In 2011, Google began to restrict the keyword data they report through Google Analytics. This meant that when a user performed a search while logged into a Google account, Google withheld the search term and simply reported "not provided" in Google Analytics. This has made it challenging to track keyword performance and create meaningful reports for our clients as the keywords used in search have been such an important part of SEO reporting. Analyzing this data and identifying which terms were driving traffic and which terms should have more priority over others has been a cornerstone of SEO since the beginning.
We have been monitoring our clients' Google Analytics accounts since Google began to implement this change. Currently, as much as 70% of their search queires are being withheld. Not Provided Count, a website that has been tracking withheld search terms across 60 separate websites, reports that the percent of search terms withheld by Google increased from 40% in late July to over 75% in late September. Not Provided Count estimates that 100% of search terms will be withheld by early December.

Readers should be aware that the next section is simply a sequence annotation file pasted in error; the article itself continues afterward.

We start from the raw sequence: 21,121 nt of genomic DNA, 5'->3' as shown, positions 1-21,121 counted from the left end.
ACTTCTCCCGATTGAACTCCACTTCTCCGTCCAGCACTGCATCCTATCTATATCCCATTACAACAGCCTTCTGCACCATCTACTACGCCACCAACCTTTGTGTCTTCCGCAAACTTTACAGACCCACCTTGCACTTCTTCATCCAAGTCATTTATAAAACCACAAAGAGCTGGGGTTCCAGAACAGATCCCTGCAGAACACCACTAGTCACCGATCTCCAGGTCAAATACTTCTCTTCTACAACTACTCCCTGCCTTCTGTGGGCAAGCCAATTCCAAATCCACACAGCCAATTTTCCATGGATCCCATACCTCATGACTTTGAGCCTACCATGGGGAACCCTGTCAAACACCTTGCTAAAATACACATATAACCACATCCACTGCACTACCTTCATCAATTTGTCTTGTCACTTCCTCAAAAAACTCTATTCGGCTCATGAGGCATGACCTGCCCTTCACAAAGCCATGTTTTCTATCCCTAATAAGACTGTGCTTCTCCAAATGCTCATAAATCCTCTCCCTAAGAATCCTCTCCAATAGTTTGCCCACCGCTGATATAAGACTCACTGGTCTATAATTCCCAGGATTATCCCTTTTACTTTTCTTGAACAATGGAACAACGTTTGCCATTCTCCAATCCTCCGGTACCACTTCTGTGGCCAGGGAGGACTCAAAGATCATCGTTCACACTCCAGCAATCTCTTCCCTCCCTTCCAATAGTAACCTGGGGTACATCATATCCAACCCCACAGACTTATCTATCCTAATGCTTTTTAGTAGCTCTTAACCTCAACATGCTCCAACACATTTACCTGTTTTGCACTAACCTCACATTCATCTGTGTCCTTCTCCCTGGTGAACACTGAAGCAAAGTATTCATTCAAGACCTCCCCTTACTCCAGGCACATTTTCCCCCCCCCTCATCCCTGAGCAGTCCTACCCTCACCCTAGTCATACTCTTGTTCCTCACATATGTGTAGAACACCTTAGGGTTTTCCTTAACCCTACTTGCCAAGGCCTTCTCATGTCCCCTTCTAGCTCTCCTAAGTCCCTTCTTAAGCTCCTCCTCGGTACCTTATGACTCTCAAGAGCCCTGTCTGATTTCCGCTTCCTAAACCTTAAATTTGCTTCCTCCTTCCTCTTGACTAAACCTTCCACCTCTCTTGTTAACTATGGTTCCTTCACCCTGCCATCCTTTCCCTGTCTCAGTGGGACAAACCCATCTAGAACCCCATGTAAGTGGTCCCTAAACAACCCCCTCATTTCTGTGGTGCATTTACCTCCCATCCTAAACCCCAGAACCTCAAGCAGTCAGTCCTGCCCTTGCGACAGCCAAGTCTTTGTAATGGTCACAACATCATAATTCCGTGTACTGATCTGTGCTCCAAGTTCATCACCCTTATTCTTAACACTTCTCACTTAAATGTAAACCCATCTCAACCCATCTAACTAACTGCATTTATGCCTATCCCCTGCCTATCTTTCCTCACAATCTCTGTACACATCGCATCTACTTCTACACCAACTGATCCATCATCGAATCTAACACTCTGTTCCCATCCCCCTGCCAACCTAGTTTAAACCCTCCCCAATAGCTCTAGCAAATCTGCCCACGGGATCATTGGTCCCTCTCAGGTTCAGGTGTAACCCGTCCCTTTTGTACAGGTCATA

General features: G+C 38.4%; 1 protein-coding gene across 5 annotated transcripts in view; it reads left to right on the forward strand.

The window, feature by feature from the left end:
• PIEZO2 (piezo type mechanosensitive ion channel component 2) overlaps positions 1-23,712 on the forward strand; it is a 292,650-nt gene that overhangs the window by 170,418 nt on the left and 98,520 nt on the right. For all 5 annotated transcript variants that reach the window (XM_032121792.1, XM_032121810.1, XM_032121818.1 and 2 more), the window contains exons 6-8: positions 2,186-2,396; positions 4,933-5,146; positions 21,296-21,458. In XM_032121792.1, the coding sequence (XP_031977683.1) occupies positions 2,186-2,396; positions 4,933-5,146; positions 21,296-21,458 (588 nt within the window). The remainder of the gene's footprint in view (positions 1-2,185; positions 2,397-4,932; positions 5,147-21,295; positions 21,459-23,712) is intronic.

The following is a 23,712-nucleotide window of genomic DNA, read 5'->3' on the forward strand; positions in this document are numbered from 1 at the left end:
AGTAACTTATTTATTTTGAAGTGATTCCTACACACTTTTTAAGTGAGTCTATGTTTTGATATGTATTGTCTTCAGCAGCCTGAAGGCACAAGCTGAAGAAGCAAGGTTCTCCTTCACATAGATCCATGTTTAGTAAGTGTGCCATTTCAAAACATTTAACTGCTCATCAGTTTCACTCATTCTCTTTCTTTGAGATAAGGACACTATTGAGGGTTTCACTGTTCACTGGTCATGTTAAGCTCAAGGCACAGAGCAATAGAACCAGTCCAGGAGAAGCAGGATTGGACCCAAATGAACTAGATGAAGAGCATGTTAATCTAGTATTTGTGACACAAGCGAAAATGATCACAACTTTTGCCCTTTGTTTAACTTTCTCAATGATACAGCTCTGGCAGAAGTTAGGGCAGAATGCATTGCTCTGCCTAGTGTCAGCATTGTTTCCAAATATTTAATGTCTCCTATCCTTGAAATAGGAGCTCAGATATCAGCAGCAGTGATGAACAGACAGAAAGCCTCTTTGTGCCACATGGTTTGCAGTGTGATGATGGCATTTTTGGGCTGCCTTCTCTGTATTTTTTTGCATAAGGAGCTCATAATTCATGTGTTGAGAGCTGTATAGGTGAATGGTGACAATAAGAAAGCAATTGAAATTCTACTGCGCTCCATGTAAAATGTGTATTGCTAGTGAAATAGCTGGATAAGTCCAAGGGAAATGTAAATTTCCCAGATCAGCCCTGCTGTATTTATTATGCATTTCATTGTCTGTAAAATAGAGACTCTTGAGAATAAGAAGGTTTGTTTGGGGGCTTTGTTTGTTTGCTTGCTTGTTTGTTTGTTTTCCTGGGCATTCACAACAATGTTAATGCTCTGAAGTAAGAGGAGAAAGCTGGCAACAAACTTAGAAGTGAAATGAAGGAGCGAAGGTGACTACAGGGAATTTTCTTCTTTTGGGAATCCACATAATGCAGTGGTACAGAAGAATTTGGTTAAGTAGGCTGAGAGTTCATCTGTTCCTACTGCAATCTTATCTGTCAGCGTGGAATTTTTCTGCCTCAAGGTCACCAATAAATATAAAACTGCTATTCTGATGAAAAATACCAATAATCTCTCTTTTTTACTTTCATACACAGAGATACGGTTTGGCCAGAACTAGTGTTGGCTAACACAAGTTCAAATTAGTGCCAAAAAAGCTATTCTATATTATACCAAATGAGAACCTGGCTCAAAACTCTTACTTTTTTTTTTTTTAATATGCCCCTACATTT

Here at Top Floor, we have known for a while that this was coming, so we've been taking appropriate steps to focus our analysis and reporting on the landing pages which are driving traffic to clients' sites. By optimizing landing pages for specific keywords and measuring the traffic to those pages, we can infer which terms are accounting for that traffic. We then use keyword ranking reports to confirm our conclusions. I'm proud of the way that we, as a team, have responded to this monumental change. It allows us to continue to provide valuable insights to our clients and to successfully drive traffic to their websites. It also makes our jobs more challenging, but that's the nature of digital marketing. We have to be proactive and focus on the future rather than trying to hold on to what we hoped would never change. It's our job to stay on top of these changes and make sure that we are prepared for our clients and our own sanity! Is it Time SEO & Paid Search Teamed Up? One thing that isn't changing is Google's reporting of keywords in paid search campaigns. Now that organic search terms are being withheld, combining a paid search campaign with an organic search optimization campaign can be an effective means of obtaining specific keyword insights. An integrated approach like this can help us to understand which keywords are most effective and which keywords to focus our efforts on. I guess this is a good example of the old saying, "You get what you pay for," right?